Real mode assembly IV

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In this fourth chapter of the Real mode assembly bare bones series, we're going to program the Interrupt Vector Table to create a system call interrupt for our use.

The IVT, in all it's Glory

The IVT is an array of 1024 bytes, arranged in 16-bit words. The address of the interrupt handler is stored with the offset word first, segment second. Thing's couldn't be easier.

Adding a BIOS INT Style Handler

My style of handler goes like this:

   cmp ah,0
   je .ahzero
   cmp ah,1
   je .ahone
   cmp ah,2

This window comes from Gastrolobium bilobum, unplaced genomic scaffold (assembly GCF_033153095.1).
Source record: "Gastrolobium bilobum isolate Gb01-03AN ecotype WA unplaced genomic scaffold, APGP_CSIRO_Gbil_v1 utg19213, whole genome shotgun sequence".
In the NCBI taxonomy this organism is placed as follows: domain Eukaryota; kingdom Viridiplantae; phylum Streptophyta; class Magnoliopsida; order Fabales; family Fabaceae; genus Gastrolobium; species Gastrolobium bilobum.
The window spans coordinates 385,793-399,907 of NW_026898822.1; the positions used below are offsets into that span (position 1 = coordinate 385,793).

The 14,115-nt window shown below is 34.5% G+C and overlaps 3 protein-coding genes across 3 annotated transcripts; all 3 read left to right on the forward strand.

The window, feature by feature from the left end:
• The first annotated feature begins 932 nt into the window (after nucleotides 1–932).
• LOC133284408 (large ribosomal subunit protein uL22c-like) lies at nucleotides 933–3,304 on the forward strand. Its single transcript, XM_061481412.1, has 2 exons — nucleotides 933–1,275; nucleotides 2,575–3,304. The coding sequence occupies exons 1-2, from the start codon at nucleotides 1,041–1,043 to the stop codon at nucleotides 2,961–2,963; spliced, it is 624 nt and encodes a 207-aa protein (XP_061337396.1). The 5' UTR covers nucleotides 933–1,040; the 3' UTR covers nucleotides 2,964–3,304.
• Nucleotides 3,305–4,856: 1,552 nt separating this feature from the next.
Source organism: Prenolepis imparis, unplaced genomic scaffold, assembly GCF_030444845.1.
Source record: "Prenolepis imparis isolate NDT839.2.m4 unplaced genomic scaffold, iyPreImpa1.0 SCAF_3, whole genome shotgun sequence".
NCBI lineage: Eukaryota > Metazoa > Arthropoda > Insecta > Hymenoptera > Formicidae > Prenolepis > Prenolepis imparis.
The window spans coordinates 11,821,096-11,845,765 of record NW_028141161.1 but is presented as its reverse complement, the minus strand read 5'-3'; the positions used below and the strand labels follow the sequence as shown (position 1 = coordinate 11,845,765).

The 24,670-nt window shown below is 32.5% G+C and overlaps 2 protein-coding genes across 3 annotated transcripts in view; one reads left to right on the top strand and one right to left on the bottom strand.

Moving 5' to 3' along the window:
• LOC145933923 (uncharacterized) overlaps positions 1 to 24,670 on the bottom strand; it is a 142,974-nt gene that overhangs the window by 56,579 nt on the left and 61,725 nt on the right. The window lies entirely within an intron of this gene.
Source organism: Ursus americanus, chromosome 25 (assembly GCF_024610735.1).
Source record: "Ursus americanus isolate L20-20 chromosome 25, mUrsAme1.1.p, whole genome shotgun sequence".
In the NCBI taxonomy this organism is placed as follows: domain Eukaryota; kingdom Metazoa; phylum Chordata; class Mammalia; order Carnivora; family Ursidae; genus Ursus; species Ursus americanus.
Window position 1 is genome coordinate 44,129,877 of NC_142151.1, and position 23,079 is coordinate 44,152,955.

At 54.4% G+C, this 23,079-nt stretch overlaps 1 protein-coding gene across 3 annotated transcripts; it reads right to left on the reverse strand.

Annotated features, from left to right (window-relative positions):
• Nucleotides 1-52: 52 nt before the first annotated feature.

je .ahtwo
   ; ......
   mov si,msgBadAH
   call print_string
   ; Do whatever needed here

But that's just an outline, you'd need to do it up however you need to use your calls. The FLAGS register is restored in an iret so you need to set it on the stack again depending on how it's set before the iret is done!

Adding the Handler to the IVT

This is fairly simple.

  1. First, null out ES.
  2. Set AL=interrupt number, and BL=4h.
  3. Multiply AL by BL, and then put the result (AX) in BX.
  4. Move the word that is the address of the start of your interrupt handler into [es:bx].
  5. Add 2 to BX.
  6. Move your handler's segment into [es:bx].
  7. Restore your original ES and you're done!
<- Real mode assembly III
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